Of all the painful and grotesque images from January 6, the most important was the sight of a bearded man in jeans proudly carrying the flag of treason through the Capitol. It taught us that the evils of that day—which will live in infamy no less than December 7—were old evils. The Confederate battle flag was the symbol of secession, of treason, of chattel slavery, and, in the years after the Civil War, of lies, and grievance, and hate. It is nothing new.
We should not be surprised that of the eight senators who, even after the mob assault on the Capitol, voted to overturn a fair election, five hail from the states of the Confederacy and one, the ringleader, from a border state that had to be pinned to the Union with bayonets. It is no surprise that Confederate insignia were in evidence outside the Capitol as well. For that matter, it should be no surprise that a rioter wearing a sweatshirt emblazoned with the phrase Camp Auschwitz joined the fray. There was a Nazi rally in Madison Square Garden in February 1939, for which 20,000 people showed up.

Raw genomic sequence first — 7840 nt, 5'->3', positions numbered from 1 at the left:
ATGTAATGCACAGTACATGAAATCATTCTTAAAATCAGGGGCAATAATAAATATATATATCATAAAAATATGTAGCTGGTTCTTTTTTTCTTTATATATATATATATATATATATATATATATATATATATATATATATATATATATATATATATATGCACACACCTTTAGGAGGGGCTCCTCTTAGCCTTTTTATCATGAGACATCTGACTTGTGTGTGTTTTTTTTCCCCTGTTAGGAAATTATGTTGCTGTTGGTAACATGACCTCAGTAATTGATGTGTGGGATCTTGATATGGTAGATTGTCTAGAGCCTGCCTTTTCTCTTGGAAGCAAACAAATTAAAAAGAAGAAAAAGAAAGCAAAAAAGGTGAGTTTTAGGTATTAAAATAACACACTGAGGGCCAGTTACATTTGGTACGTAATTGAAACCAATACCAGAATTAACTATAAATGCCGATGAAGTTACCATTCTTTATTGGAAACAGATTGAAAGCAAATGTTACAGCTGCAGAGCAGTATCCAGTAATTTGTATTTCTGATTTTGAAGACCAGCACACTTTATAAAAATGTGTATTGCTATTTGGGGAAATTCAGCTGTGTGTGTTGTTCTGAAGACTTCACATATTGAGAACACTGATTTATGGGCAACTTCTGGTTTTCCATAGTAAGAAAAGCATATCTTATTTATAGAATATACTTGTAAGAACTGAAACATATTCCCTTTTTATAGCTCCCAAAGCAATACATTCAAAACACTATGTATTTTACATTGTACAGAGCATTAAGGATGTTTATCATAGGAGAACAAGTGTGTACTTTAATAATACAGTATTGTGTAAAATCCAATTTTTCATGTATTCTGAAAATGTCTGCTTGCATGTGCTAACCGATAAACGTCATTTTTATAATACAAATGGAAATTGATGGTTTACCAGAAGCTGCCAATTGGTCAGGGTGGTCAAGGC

There is nothing new about violence in the Capitol. On May 22, 1856, Representative Preston Brooks of South Carolina attacked Senator Charles Sumner of Massachusetts with a stick, beating him mercilessly while Sumner was pinned to his desk. There is nothing new about the kind of man who would do that, because Brooks, who received accolades throughout the South and a veritable forest of canes sent as gifts, backed out of a duel with Representative Anson Burlingame of Massachusetts when he learned that the latter was a good shot. Like the bully boys now trembling at the thought of an FBI knock at the door, he was, at his core, a coward.